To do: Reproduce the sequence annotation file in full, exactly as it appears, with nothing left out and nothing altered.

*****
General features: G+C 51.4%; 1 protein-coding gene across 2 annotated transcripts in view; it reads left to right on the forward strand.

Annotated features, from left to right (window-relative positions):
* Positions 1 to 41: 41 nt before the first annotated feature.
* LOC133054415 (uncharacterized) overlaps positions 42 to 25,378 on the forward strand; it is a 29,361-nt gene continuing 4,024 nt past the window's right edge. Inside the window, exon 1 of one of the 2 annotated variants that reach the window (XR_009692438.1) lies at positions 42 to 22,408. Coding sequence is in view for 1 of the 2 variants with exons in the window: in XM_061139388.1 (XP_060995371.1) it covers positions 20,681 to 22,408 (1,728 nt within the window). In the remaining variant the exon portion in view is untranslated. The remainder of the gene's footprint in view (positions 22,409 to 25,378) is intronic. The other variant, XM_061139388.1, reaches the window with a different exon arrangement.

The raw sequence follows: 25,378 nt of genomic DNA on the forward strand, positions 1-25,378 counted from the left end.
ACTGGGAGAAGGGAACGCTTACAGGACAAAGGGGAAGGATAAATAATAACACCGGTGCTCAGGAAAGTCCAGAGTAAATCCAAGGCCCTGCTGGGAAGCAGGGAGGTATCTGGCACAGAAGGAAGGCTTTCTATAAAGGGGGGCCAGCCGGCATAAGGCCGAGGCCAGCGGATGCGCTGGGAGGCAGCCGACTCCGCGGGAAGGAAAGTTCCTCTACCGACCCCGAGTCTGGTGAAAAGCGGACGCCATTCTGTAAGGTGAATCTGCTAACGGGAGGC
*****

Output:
General features: G+C 51.4%; 1 protein-coding gene across 2 annotated transcripts in view; it reads left to right on the forward strand.

Annotated features, from left to right (window-relative positions):
* Positions 1 to 41: 41 nt before the first annotated feature.
* LOC133054415 (uncharacterized) overlaps positions 42 to 25,378 on the forward strand; it is a 29,361-nt gene continuing 4,024 nt past the window's right edge. Inside the window, exon 1 of one of the 2 annotated variants that reach the window (XR_009692438.1) lies at positions 42 to 22,408. Coding sequence is in view for 1 of the 2 variants with exons in the window: in XM_061139388.1 (XP_060995371.1) it covers positions 20,681 to 22,408 (1,728 nt within the window). In the remaining variant the exon portion in view is untranslated. The remainder of the gene's footprint in view (positions 22,409 to 25,378) is intronic. The other variant, XM_061139388.1, reaches the window with a different exon arrangement.

The raw sequence follows: 25,378 nt of genomic DNA on the forward strand, positions 1-25,378 counted from the left end.
ACTGGGAGAAGGGAACGCTTACAGGACAAAGGGGAAGGATAAATAATAACACCGGTGCTCAGGAAAGTCCAGAGTAAATCCAAGGCCCTGCTGGGAAGCAGGGAGGTATCTGGCACAGAAGGAAGGCTTTCTATAAAGGGGGGCCAGCCGGCATAAGGCCGAGGCCAGCGGATGCGCTGGGAGGCAGCCGACTCCGCGGGAAGGAAAGTTCCTCTACCGACCCCGAGTCTGGTGAAAAGCGGACGCCATTCTGTAAGGTGAATCTGCTAACGGGAGGC